Most of us have used that line on more than one occasion to explain our mistakes. “I’m only human” usually means “nobody’s perfect,” which implies “I deserve a pass.”

Certainly, all of us humans are prone to make mistakes. Ever lost your keys? Ever tripped over your feet? Ever dropped your spoon? When you did, were you in sin or did you just make a mistake?

Mistakes and sins

Life together requires patience, grace, and empathy. But there is an important distinction between human mistakes and human sin. Mistakes are to be expected because they’re part of the natural learning process. Sin is to be repented of because it’s the manifestation of our rebellion against God.

As an example, some years ago I was sitting at a burger joint with my wife Grace and our kids. Another family with young children was nearby. As often happens with little ones, during the meal a young child went to grab their drink and it slipped out of their hand, spilling all over the table. One of the parents responded by telling the child they would later get a spanking in the car for what they did.

Overhearing this interaction, one of my children looked at me and asked, “Dad, should they get in trouble for that?” I said, “No.” Little kids with little hands picking up a big wet glass make mistakes sometimes and it slips out of their hands. That’s not a sin; it’s a mistake. It’s something you learn to avoid as you grow older and figure out how to handle a wet glass.

There is an important distinction between human mistakes and human sin.

As parents, we should be careful to distinguish between mistakes and sins. A mistake is when a child trips over his feet carrying a dish to the sink, spilling food on the ground. A sin is when a child throws his dish on the ground in defiance of his parent. The result is the same, but the heart motive is different.

Admittedly, the line between an honest mistake and a moral transgression is not always clear, because sin includes not just the things we do but also our motives and thoughts along the way. When a child spells a word wrong, perhaps it’s because she was lazy and didn’t study… or maybe she just hasn’t learned certain principles of phonics yet. The former would be sin; the latter would be a mistake; the result on paper looks the same. God is a Father, and he sees this difference at the heart level.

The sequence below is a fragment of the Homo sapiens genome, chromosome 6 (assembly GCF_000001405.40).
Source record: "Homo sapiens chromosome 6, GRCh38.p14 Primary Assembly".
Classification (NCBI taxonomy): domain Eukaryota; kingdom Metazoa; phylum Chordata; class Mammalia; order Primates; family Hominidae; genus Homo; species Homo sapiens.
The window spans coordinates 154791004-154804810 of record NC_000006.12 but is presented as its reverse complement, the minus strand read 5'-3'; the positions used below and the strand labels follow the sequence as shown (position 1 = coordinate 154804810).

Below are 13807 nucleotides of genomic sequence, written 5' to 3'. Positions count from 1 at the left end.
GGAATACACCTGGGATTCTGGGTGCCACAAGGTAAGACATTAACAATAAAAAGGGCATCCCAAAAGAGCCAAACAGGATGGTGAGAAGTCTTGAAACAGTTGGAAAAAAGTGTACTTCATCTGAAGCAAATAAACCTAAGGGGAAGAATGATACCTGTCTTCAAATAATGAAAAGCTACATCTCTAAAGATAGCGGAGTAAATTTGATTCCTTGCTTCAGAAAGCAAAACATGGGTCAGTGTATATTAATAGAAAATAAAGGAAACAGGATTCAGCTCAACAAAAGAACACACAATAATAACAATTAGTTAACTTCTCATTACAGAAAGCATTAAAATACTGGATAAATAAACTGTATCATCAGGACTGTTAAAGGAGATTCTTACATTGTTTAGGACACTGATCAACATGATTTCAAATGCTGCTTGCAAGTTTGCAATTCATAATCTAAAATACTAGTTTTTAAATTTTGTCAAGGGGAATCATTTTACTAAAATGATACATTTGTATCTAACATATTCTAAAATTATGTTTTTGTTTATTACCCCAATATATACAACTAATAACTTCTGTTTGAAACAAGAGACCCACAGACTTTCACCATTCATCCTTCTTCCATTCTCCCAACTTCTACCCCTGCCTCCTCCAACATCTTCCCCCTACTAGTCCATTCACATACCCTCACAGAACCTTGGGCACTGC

The one man who never sinned

In considering the difference between sins and mistakes, I find it helpful to look at the life of Jesus. Jesus was human and Jesus was morally perfect without any sin. This paradox has been exploding minds for thousands of years. In AD 451, the Council of Chalcedon convened in response to many heresies that wrongly defined the humanity and divinity of Jesus. The Chalcedonian Creed drafted at these meetings declared that Jesus Christ is one person with two natures—human and divine—who is both fully God and fully man.

Theologically, the term for the union of both natures in Jesus Christ is hypostatic union, which is taken from the Greek word hypostasis for “person.” This concept summarizes three principles:

  1. Christ has two distinct natures: humanity and deity.
  2. There is no mixture or intermingling of the two natures.
  3. Although he has two natures, Christ is one person.

The Chalcedonian summary of the Incarnation is the position held by all of Christianity, including Orthodox, Catholic, and Protestant Christians. Despite this helpful contribution of clarity and unity, however, the nature of Jesus has continued to be controversial throughout church history.

See previous article, Why Jesus is Fully God.

Reprinted from The Resurgence. Used by permission.